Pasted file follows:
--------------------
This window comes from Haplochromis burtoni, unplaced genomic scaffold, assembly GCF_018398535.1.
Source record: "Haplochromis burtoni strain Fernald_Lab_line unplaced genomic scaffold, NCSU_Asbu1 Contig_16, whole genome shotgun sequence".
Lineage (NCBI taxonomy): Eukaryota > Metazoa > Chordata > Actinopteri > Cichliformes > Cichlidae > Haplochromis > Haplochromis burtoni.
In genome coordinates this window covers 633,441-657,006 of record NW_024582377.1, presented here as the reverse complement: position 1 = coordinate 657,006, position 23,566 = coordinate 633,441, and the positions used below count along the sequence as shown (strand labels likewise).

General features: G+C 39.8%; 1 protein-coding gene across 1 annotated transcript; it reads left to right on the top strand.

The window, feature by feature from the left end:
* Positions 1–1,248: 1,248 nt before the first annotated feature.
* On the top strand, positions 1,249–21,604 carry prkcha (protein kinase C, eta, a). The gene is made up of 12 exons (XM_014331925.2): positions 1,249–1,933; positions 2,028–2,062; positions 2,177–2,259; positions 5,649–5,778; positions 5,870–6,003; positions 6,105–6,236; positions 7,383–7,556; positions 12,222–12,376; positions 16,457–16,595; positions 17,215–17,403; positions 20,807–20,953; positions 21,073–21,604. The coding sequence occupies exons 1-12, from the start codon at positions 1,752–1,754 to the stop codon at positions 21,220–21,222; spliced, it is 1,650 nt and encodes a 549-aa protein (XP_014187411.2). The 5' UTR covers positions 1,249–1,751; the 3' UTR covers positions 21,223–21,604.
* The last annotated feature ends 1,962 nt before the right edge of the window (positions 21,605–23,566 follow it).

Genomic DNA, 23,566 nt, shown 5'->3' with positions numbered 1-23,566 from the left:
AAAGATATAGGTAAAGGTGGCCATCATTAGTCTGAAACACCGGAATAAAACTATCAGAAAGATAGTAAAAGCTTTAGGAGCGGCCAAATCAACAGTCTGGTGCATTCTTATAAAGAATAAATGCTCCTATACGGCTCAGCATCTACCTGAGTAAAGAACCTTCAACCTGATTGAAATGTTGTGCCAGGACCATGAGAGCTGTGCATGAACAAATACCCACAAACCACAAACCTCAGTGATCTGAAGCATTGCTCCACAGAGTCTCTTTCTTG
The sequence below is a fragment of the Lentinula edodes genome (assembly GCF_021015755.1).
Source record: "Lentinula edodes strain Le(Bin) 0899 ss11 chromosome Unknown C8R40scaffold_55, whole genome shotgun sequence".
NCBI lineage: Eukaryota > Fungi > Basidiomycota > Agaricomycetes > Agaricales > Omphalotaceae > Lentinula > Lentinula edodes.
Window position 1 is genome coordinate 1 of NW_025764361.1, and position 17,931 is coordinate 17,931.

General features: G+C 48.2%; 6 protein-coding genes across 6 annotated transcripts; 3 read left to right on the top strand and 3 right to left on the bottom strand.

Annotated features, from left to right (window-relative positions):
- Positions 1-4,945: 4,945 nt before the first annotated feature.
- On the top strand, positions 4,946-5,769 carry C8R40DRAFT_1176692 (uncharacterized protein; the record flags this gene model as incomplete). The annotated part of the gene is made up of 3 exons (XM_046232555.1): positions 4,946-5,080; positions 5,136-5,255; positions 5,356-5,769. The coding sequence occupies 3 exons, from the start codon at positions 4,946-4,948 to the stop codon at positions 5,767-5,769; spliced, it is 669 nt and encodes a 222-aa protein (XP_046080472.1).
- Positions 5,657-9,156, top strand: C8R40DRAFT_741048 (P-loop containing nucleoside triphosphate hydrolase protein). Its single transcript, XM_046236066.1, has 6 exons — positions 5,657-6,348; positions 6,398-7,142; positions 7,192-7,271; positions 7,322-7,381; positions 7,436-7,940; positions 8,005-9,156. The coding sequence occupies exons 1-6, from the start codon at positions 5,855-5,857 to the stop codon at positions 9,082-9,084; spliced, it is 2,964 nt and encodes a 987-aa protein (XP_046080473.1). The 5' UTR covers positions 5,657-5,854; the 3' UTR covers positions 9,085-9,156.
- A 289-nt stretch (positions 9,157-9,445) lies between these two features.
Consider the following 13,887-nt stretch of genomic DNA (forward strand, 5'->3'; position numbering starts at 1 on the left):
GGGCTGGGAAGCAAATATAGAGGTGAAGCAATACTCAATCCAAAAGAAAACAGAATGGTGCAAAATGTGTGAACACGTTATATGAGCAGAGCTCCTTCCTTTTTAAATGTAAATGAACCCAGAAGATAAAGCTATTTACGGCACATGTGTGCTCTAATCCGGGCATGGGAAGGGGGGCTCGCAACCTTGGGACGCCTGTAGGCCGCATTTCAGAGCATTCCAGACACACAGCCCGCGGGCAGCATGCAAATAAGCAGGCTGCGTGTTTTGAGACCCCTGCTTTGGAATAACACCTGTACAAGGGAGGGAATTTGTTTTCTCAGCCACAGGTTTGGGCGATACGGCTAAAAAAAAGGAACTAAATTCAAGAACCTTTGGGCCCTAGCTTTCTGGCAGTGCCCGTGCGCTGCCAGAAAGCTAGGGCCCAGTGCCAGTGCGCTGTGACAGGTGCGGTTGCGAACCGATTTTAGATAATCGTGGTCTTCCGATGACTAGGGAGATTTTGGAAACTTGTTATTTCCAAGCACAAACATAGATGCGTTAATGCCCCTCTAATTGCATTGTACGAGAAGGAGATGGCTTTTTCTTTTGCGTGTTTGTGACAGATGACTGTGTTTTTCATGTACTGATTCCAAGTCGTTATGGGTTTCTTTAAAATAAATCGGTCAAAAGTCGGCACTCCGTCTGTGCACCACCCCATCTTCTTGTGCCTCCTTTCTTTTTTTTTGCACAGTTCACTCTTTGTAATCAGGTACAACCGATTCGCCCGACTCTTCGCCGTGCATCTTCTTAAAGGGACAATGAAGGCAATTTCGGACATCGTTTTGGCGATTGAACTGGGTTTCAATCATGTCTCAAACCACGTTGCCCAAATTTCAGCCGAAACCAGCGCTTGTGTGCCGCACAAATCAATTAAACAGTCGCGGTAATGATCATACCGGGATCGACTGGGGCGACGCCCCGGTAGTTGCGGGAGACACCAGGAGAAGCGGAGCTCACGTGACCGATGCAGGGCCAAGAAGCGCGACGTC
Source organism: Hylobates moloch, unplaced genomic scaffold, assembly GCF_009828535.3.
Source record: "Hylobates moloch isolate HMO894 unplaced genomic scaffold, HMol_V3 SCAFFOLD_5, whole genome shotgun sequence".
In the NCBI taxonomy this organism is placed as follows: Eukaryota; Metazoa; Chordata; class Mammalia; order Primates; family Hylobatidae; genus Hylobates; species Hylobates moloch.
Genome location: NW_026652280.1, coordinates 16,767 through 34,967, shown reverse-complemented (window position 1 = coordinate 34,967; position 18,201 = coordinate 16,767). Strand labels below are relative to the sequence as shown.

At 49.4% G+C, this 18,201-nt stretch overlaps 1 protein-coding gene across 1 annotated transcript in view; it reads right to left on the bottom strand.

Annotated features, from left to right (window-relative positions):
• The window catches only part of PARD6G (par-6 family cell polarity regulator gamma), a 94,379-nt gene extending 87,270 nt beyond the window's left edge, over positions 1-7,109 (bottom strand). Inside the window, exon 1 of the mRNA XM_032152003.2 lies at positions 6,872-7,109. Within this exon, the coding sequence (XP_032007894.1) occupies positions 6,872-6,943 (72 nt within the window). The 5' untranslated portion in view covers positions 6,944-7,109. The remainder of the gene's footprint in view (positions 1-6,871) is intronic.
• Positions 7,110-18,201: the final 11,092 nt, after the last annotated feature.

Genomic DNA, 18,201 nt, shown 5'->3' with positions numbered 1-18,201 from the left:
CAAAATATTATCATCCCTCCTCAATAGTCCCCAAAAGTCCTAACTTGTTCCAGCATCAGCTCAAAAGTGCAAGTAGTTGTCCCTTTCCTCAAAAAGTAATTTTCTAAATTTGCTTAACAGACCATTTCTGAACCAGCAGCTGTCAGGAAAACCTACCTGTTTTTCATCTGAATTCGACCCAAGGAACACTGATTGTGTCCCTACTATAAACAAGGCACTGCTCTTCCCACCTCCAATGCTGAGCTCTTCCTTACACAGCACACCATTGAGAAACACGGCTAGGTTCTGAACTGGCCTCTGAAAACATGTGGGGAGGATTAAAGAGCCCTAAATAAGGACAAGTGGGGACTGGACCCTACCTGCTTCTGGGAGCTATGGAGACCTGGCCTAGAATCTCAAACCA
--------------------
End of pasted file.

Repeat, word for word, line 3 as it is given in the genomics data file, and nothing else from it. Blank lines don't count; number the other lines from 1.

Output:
Lineage (NCBI taxonomy): Eukaryota > Metazoa > Chordata > Actinopteri > Cichliformes > Cichlidae > Haplochromis > Haplochromis burtoni.